Doesn't this lack of homogenity indicate that the various organised religions are, in fact, more likely to be the result of mankinds' insecurity and the wish to be able to pass on responsibility to someone or something else, than being rooted in fact?
There is a hidden assumption there that they are, in fact, not rooted in fact. There is no logical connection between the presence of many religions and the idea that they cannot be true or represent truth.

If there are many counterfeit bills, is it not more likely an indication that there is a Real Original that they are counterfeiting rather than proof that there are no originals to counterfeit?

What is remarkable is that they all point, more or less to a moral compass of the same general shape. If they were really merely artificial inventions to please people, they would focus on pleasing people and benefiting the inventors. Yet that is not the case with any enduring religion. They by and large represent real efforts to discover truth, to really explain our nature; the conflict between our desires and a moral law that we feel bearing down on us from childhood, that some of us kill over time, but most of us feel throughout our lives - that we ought to behave a certain way, but in fact that we do not. It is how they are alike that is more remarkable than how they differ.

It is really a question of how much of the complete truth does a given faith or philosophy nail.

DDT
30-01-2009, 21:40
True enough.

Yet, isn't it a bit odd that religions developed seperately in different regions of the globe? Doesn't the fact that the three major monotheistic religions all orginated in a relatively small circle of the Middle East? Doesn't the fact that regions further east, places like what today are China and India came up with their own religions, which are not in any way related to the monotheistic ones, much earlier?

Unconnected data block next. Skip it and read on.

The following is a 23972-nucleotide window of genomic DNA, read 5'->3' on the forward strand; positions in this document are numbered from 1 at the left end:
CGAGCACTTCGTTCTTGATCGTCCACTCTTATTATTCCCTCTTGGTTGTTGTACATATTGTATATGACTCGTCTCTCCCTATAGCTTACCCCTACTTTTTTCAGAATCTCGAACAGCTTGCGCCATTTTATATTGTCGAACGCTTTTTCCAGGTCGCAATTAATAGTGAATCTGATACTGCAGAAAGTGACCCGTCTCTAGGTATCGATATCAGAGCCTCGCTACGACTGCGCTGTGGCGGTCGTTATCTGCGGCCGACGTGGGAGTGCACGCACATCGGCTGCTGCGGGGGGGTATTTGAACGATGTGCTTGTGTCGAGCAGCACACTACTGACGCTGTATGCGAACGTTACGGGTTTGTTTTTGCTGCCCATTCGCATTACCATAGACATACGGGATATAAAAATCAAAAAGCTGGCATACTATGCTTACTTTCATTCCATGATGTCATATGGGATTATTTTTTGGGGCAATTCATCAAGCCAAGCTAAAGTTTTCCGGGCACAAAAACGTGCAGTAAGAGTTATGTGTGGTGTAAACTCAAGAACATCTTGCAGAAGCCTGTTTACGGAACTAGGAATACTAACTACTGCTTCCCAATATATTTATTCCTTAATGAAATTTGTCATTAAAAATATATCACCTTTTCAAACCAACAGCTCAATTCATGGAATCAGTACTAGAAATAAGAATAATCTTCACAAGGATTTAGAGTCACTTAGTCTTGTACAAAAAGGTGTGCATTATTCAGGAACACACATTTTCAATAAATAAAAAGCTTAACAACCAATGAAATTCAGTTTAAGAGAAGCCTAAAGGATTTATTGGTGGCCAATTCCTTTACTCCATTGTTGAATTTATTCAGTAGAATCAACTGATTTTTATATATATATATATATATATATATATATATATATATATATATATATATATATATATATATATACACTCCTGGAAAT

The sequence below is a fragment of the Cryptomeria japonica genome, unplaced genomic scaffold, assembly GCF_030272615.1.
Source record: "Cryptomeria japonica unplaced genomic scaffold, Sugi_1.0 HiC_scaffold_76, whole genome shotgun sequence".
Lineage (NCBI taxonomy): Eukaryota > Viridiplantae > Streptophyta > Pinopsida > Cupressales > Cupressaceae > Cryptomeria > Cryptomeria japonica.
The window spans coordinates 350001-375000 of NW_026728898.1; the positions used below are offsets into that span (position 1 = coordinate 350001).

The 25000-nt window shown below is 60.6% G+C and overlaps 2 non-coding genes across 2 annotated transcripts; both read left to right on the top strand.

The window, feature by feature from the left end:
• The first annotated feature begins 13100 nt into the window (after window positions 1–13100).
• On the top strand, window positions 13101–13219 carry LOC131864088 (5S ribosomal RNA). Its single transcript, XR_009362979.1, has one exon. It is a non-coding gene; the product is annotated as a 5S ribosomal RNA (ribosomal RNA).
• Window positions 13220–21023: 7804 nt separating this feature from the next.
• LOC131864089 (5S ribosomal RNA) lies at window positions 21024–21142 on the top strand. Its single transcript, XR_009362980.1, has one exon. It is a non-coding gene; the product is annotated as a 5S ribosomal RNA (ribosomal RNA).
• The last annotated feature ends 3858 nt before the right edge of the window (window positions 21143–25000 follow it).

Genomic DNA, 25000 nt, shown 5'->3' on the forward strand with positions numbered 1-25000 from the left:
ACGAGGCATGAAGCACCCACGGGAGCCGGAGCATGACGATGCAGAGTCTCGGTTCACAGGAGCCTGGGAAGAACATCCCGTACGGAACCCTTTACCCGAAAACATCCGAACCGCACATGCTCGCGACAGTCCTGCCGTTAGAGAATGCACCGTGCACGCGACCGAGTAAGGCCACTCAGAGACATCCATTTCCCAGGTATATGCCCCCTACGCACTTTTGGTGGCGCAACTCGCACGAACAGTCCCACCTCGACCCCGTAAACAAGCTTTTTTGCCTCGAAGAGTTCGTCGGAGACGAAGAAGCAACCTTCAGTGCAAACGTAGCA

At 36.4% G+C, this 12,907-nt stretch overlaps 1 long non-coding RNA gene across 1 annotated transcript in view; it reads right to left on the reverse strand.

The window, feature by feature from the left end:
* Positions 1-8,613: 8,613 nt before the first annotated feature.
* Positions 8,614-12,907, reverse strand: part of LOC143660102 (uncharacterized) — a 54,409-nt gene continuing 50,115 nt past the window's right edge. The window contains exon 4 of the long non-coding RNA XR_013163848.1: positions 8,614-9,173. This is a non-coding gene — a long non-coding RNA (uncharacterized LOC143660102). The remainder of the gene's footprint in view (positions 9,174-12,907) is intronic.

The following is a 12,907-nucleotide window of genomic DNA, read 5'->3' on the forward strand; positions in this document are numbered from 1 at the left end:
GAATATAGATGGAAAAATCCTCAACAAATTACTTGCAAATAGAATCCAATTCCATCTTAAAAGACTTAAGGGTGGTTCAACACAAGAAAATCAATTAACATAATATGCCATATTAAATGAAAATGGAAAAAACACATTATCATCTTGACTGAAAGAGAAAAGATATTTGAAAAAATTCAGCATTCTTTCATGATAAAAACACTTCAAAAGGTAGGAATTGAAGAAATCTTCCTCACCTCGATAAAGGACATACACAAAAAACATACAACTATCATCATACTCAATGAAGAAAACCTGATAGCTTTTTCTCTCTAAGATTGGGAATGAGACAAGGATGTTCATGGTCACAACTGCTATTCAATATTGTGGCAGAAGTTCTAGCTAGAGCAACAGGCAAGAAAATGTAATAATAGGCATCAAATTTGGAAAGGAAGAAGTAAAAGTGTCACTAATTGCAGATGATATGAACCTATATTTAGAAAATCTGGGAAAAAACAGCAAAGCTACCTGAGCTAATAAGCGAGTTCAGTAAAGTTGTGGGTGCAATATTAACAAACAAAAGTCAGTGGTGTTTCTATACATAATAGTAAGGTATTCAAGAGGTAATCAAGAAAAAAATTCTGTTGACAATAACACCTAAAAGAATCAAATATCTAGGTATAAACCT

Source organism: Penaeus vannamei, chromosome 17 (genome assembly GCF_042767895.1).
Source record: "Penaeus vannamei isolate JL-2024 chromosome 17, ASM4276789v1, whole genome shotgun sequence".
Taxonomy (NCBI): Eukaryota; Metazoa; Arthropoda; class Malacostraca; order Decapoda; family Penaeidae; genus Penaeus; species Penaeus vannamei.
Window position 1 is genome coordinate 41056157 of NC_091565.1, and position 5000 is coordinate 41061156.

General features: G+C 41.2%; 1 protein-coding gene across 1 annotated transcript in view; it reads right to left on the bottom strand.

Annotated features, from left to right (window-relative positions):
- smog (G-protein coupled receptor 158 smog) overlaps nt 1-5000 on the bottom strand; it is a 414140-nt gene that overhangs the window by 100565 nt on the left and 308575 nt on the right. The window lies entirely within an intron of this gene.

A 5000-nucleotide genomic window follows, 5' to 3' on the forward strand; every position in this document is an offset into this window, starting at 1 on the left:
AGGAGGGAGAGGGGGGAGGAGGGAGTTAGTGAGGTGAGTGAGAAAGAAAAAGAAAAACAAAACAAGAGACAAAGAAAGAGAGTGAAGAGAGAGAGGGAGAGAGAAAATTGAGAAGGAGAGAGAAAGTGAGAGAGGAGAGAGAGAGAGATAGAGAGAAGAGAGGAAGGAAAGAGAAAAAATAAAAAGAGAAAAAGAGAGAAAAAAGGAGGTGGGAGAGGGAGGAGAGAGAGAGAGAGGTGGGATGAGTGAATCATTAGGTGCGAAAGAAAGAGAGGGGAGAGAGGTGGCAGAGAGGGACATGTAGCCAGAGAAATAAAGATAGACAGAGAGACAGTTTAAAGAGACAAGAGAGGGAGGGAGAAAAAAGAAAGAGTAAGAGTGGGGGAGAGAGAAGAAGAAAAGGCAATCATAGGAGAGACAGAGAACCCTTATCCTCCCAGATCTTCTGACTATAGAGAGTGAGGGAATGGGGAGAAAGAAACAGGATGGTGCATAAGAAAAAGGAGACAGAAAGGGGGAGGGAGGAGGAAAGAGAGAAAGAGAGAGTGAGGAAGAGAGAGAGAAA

Doesn't this lack of homogenity indicate that the various organised religions are, in fact, more likely to be the result of mankinds' insecurity and the wish to be able to pass on responsibility to someone or something else, than being rooted in fact?
Your premise that there are three major monotheistic religions from the ME are false for a start. There is only one major religion that started there, and that is the religion of the Israelites of which Christianity is a sect. Islam, which was created some 2 to 3 thousand years later, in the 7th century AD, is not a religion at all but a cult of Mohammed. The cult was solely dictated and set up by Mohammed and based on his flawed knowledge of Judaism, Christianity and previous Pagan Arab superstitions, such as the worship of the Kabaah in Mecca.

The second is that there is no proof that religions from China and India predated Hebrew beliefs.

Wodin
30-01-2009, 21:53
There is a hidden assumption there that they are, in fact, not rooted in fact. There is no logical connection between the presence of many religions and the idea that they cannot be true or represent truth.

If there are many counterfeit bills, is it not more likely an indication that there is a Real Original that they are counterfeiting rather than proof that there are no originals to counterfeit?

What is remarkable is that they all point, more or less to a moral compass of the same general shape. If they were really merely artificial inventions to please people, they would focus on pleasing people and benefiting the inventors. Yet that is not the case with any enduring religion. They by and large represent real efforts to discover truth, to really explain our nature; the conflict between our desires and a moral law that we feel bearing down on us from childhood, that some of us kill over time, but most of us feel throughout our lives - that we ought to behave a certain way, but in fact that we do not. It is how they are alike that is more remarkable than how they differ.